Same-Sex Marriage Now Legal in Fourteen Countries of the World
France became the fourteenth country in the international forum to legalize gay marriages on the 26th of April, following the steps of several of its fellow European Union members including the Netherlands, Belgium, Spain, Denmark, Portugal and Sweden.
Same sex marriage is generally referred to be a marriage between two persons of the same biological sex and are sometimes also referred to as “gay marriages”. Legalizing this kind of matrimonial bond has always been a point of debate in legislation all across the world – and France was no different, as intense debate over the issue preluded the final decision.
This legislation for equal marriage-sponsored by President Francois Hollande and expected to be approved by the constitutional council-has faced severe opposition, particularly from Roman Catholics from rural areas backed by prominent religious leaders as well as the conservative opposition party in France.
In the aftermath of the decision to legalize same-sex marriages, there has been a nation- wide increase in attacks on gay and lesbian couples. Not only that, the French government is left to face severe riots and protests, as a wave of opposition continues in the country. Police estimates reveal that around 45,000 people came out on Sunday to protest against the same-sex marriage law while the number of supporters only amounted up to about 3,500.
It was not only the streets that reflected the strong feelings of the French public towards the new law but social media sites including Twitter erupted into both celebrations as well as hate speech after the decision for the same-sex law was passed.
While gay marriages in several nations have passed without a problem, this issue seems to have polarized France. On one side Sociologists argue that France’s social fabric and identity crisis helps explain the intensity of the debate, while on the other hand experts argue that the division over gay marriage rights follows political lines in France. The opposition has seized the opportunity to unite against the bill and use it to put pressure on an already bruised management.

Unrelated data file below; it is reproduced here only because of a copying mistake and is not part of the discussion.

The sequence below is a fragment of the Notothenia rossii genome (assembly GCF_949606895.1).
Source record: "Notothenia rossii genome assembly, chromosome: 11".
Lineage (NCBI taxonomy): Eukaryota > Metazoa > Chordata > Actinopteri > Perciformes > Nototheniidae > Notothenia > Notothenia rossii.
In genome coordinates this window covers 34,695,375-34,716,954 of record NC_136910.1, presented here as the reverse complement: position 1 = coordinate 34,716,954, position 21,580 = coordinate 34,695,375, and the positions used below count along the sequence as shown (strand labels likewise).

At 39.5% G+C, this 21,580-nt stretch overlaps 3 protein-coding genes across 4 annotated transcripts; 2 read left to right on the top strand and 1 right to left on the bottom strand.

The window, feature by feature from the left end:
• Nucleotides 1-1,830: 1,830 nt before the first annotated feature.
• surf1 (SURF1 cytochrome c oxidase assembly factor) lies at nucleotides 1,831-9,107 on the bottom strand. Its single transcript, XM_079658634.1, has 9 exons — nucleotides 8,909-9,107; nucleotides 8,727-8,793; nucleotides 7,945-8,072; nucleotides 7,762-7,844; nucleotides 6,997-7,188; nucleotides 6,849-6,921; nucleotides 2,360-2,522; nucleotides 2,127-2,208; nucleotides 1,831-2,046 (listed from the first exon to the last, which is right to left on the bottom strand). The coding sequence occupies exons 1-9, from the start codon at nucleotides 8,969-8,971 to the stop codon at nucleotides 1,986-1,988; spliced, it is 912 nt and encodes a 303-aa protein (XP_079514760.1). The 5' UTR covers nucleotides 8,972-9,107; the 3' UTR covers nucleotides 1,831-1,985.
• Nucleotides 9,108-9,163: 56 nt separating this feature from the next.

According to political analyst Jean-Yves Camus, “It was the first chance for the right-wing electorate to express their opposition to Francois Hollande’s presidency and (Prime Minister) Jean-Marc Ayrault’s government…”
The main focus of opposition and issue of discomfort for the public is the allowance of adoption to married same-sex couples, with protester’s slogans reading, ‘‘All born from a man and a woman.’’
Opinion polls have fiercely indicated that people are not as opposed to the idea of gay marriage as they are to adoption rights for homosexual couples and, that essentially is, what is causing the rousing debate over the new legislation.
“It was clumsy of the government to initially suggest that the bill would also legalize medically assisted procreation” for homosexual couples, said Michel Wieviorka, one of France’s most renowned sociologists.
This intense opposition reflects the fact that despite being portrayed as a country of free thinkers and liberals, France remains a conservative society where family links are still extremely strong and considered sacred.